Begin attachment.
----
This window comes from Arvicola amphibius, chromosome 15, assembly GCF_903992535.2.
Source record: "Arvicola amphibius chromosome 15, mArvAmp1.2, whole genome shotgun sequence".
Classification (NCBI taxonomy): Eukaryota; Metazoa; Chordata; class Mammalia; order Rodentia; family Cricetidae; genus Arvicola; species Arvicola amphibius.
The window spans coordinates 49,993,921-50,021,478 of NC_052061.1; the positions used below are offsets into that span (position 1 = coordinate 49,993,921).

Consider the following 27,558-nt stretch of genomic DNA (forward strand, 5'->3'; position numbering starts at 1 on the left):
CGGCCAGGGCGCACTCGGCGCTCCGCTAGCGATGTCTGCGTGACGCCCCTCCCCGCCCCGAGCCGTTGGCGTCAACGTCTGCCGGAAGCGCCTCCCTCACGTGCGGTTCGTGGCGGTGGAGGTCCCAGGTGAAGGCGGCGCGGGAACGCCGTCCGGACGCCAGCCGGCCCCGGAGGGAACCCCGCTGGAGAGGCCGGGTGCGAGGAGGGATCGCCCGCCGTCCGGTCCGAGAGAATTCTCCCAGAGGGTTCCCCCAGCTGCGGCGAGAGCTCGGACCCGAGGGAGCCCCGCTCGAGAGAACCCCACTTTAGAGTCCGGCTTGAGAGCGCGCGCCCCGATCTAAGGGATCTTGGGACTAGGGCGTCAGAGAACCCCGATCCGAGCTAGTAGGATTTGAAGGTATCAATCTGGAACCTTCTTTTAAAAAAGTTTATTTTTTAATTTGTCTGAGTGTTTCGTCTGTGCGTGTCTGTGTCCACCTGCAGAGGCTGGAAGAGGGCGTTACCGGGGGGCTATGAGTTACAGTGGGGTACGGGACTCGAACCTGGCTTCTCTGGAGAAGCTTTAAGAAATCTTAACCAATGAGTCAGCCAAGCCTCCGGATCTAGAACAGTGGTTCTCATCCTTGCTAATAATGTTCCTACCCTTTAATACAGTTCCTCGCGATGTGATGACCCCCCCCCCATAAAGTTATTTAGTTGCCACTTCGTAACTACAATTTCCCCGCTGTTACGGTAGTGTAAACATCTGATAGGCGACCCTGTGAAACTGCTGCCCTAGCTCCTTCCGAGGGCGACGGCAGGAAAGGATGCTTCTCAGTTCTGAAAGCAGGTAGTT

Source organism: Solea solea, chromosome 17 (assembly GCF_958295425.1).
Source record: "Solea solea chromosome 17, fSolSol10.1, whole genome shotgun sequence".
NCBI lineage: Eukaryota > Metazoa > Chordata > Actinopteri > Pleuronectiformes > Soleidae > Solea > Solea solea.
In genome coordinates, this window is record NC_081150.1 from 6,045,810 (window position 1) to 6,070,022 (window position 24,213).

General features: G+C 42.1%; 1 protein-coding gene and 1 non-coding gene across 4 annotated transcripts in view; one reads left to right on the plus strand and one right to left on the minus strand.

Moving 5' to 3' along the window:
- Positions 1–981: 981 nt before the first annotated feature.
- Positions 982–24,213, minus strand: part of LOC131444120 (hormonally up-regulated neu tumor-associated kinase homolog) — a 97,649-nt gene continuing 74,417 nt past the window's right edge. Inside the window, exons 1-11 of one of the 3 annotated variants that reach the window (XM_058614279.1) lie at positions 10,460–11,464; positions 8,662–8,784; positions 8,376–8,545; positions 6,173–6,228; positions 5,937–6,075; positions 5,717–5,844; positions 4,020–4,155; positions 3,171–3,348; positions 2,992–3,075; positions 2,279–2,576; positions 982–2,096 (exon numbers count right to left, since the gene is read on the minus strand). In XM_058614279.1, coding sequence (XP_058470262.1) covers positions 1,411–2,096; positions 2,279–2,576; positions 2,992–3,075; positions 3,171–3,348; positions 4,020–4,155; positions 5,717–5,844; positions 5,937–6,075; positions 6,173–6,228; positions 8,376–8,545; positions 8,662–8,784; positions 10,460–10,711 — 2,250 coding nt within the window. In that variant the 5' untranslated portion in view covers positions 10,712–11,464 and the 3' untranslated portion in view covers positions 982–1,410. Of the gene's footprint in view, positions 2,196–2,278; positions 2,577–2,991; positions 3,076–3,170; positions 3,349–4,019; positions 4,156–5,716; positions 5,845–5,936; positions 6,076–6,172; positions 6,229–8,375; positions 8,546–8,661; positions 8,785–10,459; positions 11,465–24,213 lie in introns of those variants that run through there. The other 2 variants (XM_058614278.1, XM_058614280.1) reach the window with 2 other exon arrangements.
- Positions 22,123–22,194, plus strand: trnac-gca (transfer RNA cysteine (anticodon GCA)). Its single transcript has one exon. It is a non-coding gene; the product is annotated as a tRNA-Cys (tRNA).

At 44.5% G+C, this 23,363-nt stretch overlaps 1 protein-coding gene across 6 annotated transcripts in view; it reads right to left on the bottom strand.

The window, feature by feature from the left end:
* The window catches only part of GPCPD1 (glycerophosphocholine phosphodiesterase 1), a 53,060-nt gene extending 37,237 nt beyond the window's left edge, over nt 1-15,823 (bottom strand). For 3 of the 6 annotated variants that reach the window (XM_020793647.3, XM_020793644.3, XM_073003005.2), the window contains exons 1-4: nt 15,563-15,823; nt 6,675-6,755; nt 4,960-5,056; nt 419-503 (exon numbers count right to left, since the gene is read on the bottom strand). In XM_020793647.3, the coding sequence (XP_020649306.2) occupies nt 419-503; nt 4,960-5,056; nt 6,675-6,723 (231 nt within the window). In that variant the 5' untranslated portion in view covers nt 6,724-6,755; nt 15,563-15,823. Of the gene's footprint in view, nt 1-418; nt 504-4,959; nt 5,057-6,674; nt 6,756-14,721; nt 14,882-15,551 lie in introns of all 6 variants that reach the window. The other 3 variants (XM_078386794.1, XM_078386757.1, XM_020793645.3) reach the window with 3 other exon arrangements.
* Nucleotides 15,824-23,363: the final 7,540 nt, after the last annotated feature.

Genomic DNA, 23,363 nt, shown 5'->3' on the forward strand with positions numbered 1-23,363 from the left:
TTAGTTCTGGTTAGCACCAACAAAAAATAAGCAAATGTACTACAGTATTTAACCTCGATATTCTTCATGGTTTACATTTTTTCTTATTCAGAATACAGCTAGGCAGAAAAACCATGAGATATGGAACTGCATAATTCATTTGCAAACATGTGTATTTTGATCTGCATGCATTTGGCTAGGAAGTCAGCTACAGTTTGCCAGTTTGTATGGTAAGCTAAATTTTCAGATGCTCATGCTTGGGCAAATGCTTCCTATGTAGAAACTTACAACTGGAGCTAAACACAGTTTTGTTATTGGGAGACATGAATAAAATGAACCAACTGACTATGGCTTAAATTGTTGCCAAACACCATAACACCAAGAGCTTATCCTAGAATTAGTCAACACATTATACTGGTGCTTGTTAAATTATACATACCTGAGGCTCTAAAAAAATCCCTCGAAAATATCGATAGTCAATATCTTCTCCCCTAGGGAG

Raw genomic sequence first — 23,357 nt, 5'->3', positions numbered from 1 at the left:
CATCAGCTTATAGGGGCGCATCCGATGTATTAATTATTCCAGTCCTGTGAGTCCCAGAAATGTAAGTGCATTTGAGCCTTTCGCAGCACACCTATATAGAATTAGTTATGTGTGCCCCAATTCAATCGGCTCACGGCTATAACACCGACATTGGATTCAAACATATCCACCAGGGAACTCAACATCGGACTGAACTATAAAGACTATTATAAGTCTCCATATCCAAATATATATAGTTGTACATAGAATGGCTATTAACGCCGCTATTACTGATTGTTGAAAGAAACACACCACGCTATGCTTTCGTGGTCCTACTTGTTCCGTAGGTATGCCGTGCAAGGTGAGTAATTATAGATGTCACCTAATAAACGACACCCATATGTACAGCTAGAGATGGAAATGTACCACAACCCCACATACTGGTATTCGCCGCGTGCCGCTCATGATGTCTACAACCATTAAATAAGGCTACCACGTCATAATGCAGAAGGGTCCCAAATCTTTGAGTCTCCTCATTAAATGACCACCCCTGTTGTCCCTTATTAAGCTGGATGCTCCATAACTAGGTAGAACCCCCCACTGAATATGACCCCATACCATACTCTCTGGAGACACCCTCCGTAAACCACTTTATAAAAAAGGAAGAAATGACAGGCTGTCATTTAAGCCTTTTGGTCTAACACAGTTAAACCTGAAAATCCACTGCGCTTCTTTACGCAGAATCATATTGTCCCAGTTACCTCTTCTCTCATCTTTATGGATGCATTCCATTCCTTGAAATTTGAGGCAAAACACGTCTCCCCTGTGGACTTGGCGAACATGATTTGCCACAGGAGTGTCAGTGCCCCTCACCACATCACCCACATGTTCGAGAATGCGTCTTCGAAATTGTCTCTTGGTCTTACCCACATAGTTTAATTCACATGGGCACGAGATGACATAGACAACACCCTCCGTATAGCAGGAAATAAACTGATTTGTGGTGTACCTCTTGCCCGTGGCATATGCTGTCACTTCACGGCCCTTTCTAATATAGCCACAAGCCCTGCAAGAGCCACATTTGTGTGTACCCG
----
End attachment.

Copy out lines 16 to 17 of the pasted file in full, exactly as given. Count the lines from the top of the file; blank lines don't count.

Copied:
At 44.5% G+C, this 23,363-nt stretch overlaps 1 protein-coding gene across 6 annotated transcripts in view; it reads right to left on the bottom strand.

The window, feature by feature from the left end: